• 1.2: Optimizing Operations

      Efficiency is the key to every supply chain. However, the ultimate goal is to create value for the customer. The recipient of the good or service is one of the most important elements of the supply chain process. The chapter on efficiency and customer satisfaction emphasizes this part of the process. Improving production and overall operations is a continuous evolution. Customers want quality products for the best possible price. To aid in quality improvements, there are process tools that corporations can employ. Some of the more mainstream tools include Total Quality Management (TQM), Six Sigma, International Organization for Standardization (ISO), and Just In Time (JIT), among many others. Productivity can be described as the efficiency with which an entity can transform materials into goods while creating more out of less. The pursuit of efficiency is a driving force to produce more, with less effort, at a lower cost to maximize profits.

      • 1.2.1: Global Optimization

        Supply chain optimization on a global scale poses enormous challenges to corporations that operate in different countries. Particular interest today lies in the environmental costs of doing business around the world. Many products need vast amounts of physical resources to be produced. Once large-scale global production is reached, transporting these goods requires air, land, and water logistics. Maintaining stockpiles then requires a substantial physical footprint to stock sufficient inventory in warehouses to successfully supply retailers and customers. Each step in the process is complex, indicating why managing the supply chain is vital. Optimizing supply chains is a high priority, especially for organizations that operate on a global level. With customers, resources, and operations spread across geographically diverse locations, these organizations must have a global vision to maintain a competitive advantage. On a larger scale, countries rely on their corporations for national imports and exports, which play a key role in the global balance of trade.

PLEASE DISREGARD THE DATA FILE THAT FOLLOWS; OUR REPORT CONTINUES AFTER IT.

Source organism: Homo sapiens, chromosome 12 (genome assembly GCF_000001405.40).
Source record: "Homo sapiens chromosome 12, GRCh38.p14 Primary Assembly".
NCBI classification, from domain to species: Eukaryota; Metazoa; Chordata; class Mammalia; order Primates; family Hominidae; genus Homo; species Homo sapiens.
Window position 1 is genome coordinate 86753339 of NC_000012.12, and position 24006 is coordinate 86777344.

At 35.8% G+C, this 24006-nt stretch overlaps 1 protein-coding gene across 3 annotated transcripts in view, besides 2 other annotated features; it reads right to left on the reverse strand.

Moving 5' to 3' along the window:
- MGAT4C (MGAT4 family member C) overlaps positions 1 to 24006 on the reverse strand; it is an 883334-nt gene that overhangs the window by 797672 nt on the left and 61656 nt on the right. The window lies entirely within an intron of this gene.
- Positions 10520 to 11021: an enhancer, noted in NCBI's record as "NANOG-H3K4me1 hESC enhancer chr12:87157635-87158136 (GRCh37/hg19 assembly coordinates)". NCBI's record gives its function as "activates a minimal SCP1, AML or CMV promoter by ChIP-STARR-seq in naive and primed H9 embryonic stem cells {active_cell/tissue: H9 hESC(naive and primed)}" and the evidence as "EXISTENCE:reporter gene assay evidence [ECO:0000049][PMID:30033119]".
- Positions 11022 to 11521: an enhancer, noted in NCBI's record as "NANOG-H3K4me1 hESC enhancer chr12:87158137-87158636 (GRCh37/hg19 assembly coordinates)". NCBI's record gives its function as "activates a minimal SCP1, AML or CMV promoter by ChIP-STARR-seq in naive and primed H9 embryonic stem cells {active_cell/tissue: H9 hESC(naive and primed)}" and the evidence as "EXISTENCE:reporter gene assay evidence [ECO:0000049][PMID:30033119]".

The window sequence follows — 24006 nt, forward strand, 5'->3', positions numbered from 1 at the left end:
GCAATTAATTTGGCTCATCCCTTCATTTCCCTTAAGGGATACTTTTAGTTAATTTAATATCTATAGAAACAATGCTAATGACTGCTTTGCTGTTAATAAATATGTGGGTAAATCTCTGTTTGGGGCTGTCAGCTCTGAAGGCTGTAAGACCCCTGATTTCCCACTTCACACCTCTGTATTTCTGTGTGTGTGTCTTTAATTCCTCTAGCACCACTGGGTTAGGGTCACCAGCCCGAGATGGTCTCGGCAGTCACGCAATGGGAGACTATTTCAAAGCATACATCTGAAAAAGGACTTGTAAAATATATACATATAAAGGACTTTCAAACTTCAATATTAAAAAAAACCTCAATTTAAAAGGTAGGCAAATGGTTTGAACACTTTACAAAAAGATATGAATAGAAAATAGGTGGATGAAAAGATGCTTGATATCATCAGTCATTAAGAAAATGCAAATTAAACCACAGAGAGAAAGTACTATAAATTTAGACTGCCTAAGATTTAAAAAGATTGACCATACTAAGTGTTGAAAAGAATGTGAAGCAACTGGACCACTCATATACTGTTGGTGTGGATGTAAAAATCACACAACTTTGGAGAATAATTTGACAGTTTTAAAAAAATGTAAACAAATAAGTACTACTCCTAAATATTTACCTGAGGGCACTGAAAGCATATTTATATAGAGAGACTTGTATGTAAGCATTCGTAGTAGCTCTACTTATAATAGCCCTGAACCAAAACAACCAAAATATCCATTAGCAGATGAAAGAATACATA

• 1.2.2: Uncertainty in OSCM

          Uncertainty in a supply chain can lead to delays or even drastic consequences. Delays due to bottlenecks can hamper performance, while on the other hand, a total breakdown of the chain can lead to declines in other business' operations. Global supply chains are fragile despite the appearance of being stable, physically strong, and sustainable. Natural and man-made disasters can potentially happen, but also security can be breached from both internal and external sources. The fragility of the supply chain is a high concern due to the number of individuals, communities, organizations, and countries that will suffer negative consequences should there be a disruption.